For example, San Diego’s rent growth has topped the national average in 19 out of 23 possible instances. That win rate (83%) is top in the nation, followed by Anaheim (18 out of 23 years, or 78%) and West Palm Beach (16 out of 23 years, or 70%).
On the inverse, Cleveland and Kansas City have generally been the weakest performing markets in comparison to the U.S. average, besting the U.S. norm in just six of the past 23 years (or 26% of the time). St. Louis, Indianapolis and Pittsburgh follow closely behind (a total of 7 out of 23 years, or 30%)
Another interesting component of this view is that one can see market momentum relative to the U.S. over time. For example, Washington, DC had consistently been an outperforming market up until 2010. Since 2010 though, the market’s local rent growth has topped the U.S. just once (in 2018).
The shortcoming of this view is that magnitude of performance isn’t highlighted, so we need to control for magnitude of gap as well.
Approach #3: Comparing Magnitude of Rent Growth Differences Versus U.S. Average
To help control for degree of outperformance, one might look at rent growth in years where the local market was on top of the U.S. average then compare that figure to the years where local performance was below the national average.
Looking at 20+ years of local rent growth and splitting that into “win” years (local growth > U.S. average) and “loss” years (local growth < U.S. average), it’s easily to see the high volatility of places like San Francisco, Austin, Denver, etc. Years in which San Jose outperforms the national average tend to do so considerably (on average, though do note the Bay Area stats are highly inflated by the 2000s Tech Bubble).
Nevertheless, the takeaway is that boom years tend to boom quite substantially. Bust years, however, tend to be pronounced. Average rent cuts in years where San Francisco has underperformed the U.S. average, for instance, are about -6%.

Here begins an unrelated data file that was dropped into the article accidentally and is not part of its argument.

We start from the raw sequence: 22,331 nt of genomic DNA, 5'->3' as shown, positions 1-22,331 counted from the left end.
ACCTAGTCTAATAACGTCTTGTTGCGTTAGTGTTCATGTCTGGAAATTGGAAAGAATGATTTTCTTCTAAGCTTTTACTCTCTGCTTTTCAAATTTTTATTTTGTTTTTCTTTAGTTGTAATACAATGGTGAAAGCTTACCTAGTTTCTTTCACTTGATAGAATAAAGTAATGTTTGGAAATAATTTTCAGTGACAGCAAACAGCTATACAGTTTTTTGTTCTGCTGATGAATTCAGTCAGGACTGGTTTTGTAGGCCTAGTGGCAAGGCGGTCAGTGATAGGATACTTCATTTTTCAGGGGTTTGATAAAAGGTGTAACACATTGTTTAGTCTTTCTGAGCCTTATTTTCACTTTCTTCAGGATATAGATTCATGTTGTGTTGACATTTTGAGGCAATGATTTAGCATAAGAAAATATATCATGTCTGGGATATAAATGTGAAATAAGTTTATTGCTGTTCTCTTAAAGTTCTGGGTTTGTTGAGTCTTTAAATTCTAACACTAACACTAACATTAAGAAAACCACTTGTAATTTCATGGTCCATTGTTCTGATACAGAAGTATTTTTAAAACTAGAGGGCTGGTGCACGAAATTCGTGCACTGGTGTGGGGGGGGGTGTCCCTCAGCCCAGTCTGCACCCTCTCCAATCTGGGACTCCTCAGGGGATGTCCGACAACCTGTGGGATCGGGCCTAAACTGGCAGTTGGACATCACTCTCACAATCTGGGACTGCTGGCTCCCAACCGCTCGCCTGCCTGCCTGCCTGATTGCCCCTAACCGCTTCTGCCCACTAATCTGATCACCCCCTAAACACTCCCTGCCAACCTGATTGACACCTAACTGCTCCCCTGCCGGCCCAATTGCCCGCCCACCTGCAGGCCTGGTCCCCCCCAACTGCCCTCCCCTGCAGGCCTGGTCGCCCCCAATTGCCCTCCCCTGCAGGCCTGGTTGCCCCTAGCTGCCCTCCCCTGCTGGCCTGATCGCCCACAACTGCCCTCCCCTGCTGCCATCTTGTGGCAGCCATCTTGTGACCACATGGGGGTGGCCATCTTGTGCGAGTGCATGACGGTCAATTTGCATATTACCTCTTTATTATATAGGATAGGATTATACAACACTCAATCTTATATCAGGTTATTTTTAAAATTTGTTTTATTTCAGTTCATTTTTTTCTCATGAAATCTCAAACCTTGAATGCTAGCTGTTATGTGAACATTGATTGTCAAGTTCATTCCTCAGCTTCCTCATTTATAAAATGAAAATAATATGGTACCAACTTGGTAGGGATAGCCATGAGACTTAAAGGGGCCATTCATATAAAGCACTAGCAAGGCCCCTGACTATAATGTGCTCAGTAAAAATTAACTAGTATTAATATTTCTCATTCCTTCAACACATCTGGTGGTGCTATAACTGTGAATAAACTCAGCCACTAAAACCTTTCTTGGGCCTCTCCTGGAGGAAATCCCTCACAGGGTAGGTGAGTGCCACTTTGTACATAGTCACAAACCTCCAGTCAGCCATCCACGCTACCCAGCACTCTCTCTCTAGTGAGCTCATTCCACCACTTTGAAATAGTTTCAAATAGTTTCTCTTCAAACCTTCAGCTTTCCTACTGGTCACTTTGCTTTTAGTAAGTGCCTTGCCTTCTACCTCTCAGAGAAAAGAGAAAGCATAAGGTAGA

One interesting market is Virginia Beach. That particular metro area is the only instance where loss years actually tend to outperform win years. That suggests that this market could be countercyclical to the U.S. to some degree. In other words, years where this market’s local growth underperform the national average actually tend to be the strongest years within that particular metro. This means this is a true low-upside yet also low-downside market.
Approach #4: Standard Deviation Within Markets
Another approach – one rooted in statistics and relatively straightforward – is to take standard deviation of rent growth.
Generally speaking, the results mirror those that have been revealed thus far: typically less standard deviation among Midwest markets and higher standard division among coastal markets.
Approach #5: Analyzing Past Shock Events & Their Impact on Local Performance
The consortium of markets belonging to the higher risk/higher reward tranche can be easily tied back to a few hyperlocal influences. It can also highlight when shock events like recessions were harshest within local markets.
The San Francisco Bay Area was the epicenter of the late 1990s/early 2000s Tech Bubble, which meant local rent growth skyrocketed as demand surged in 2000. On the inverse, those rents plummeted sharply in 2001, taking a full three years to stabilize thereafter. Austin felt similar impacts albeit to a slightly lesser degree – both on the upswing and the downswing. To that effect then, it’s safe to think that tech sector softness impacts those markets to a more significant degree.
The story of Las Vegas and Phoenix’s late 2000s housing bubble and Great Recession downturn is easy to spot. Florida markets also experienced deep lows relative to the nation overall, many of which saw their weakest years on record. Though in all fairness, most major markets saw their worst year of performance materialize in 2009.
Recently, the impacts of the COVID-19 pandemic meant that the markets of New York, Boston, Washington, DC, and Pittsburgh all saw their local low for annual rent change.